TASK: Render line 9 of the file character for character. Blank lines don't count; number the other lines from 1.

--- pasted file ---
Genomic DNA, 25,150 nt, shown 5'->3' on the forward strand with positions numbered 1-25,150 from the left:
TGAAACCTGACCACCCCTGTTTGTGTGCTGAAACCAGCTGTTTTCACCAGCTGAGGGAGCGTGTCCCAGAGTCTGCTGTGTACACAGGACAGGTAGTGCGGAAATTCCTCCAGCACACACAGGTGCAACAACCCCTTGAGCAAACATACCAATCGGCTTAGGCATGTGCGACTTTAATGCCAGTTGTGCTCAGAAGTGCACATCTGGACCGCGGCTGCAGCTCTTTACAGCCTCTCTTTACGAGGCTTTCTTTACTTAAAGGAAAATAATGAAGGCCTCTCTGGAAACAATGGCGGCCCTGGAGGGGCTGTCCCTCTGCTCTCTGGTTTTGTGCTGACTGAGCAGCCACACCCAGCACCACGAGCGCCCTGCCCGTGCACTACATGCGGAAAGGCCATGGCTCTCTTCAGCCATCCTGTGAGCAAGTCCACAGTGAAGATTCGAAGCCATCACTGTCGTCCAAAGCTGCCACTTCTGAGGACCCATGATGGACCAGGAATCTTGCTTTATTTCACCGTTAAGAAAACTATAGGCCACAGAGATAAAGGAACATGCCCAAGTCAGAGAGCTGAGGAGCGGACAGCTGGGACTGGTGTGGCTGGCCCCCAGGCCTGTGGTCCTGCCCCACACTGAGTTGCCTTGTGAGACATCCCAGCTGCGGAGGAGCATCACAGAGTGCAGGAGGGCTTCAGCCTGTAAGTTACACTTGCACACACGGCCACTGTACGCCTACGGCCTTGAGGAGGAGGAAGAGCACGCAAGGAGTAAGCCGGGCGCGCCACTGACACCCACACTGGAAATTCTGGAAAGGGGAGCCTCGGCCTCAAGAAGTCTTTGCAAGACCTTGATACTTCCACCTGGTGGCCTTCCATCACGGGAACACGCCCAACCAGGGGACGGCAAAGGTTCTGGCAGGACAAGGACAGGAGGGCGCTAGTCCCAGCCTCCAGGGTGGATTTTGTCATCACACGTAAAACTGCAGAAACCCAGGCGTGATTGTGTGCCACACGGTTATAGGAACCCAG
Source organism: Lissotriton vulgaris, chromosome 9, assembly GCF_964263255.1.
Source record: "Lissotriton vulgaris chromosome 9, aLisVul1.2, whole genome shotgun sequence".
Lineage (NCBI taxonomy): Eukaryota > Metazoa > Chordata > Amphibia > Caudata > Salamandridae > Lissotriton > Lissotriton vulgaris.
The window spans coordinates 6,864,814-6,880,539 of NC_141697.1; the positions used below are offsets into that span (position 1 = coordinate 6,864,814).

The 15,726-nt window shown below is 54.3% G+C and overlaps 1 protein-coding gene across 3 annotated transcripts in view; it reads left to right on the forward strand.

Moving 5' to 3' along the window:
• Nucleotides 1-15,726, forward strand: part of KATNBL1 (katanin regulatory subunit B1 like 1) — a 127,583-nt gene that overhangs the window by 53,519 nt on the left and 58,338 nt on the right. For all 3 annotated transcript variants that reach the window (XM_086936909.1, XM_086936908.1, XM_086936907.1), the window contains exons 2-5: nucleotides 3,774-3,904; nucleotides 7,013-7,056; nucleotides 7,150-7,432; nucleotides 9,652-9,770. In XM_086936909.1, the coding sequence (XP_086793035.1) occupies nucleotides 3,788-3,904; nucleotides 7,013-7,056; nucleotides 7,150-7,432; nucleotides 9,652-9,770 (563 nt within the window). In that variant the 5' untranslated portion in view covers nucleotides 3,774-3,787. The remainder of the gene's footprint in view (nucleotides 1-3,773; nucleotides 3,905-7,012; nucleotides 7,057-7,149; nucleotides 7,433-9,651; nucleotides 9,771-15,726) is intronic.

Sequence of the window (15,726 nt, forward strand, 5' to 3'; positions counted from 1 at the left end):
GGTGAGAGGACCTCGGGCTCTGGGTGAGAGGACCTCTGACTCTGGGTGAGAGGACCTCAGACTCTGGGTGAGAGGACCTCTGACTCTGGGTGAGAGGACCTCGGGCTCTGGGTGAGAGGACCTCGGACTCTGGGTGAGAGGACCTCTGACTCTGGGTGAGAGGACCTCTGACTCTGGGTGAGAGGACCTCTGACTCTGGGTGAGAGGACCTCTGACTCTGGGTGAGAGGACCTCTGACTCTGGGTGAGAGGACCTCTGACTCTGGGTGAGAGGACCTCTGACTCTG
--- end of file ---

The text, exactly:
• Nucleotides 1-15,726, forward strand: part of KATNBL1 (katanin regulatory subunit B1 like 1) — a 127,583-nt gene that overhangs the window by 53,519 nt on the left and 58,338 nt on the right. For all 3 annotated transcript variants that reach the window (XM_086936909.1, XM_086936908.1, XM_086936907.1), the window contains exons 2-5: nucleotides 3,774-3,904; nucleotides 7,013-7,056; nucleotides 7,150-7,432; nucleotides 9,652-9,770. In XM_086936909.1, the coding sequence (XP_086793035.1) occupies nucleotides 3,788-3,904; nucleotides 7,013-7,056; nucleotides 7,150-7,432; nucleotides 9,652-9,770 (563 nt within the window). In that variant the 5' untranslated portion in view covers nucleotides 3,774-3,787. The remainder of the gene's footprint in view (nucleotides 1-3,773; nucleotides 3,905-7,012; nucleotides 7,057-7,149; nucleotides 7,433-9,651; nucleotides 9,771-15,726) is intronic.